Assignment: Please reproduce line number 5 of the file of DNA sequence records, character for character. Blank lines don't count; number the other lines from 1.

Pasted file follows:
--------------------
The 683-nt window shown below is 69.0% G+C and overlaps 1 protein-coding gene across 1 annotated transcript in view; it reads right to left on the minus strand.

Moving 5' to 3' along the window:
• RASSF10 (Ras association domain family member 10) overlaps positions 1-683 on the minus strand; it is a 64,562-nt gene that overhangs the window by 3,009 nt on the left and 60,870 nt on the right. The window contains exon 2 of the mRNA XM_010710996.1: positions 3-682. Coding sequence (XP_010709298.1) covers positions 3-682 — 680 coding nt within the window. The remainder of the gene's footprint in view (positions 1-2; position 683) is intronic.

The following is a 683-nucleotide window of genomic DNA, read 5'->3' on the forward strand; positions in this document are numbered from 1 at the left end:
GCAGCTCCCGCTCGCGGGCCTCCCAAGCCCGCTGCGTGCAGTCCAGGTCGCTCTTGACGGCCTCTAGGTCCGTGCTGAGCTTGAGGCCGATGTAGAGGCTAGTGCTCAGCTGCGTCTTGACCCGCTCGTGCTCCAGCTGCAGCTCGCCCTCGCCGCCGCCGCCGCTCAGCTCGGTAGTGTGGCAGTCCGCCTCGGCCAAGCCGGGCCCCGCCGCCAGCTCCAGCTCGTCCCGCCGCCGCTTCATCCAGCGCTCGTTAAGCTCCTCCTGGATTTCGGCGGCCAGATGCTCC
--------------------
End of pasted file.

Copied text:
GCAGCTCCCGCTCGCGGGCCTCCCAAGCCCGCTGCGTGCAGTCCAGGTCGCTCTTGACGGCCTCTAGGTCCGTGCTGAGCTTGAGGCCGATGTAGAGGCTAGTGCTCAGCTGCGTCTTGACCCGCTCGTGCTCCAGCTGCAGCTCGCCCTCGCCGCCGCCGCCGCTCAGCTCGGTAGTGTGGCAGTCCGCCTCGGCCAAGCCGGGCCCCGCCGCCAGCTCCAGCTCGTCCCGCCGCCGCTTCATCCAGCGCTCGTTAAGCTCCTCCTGGATTTCGGCGGCCAGATGCTCC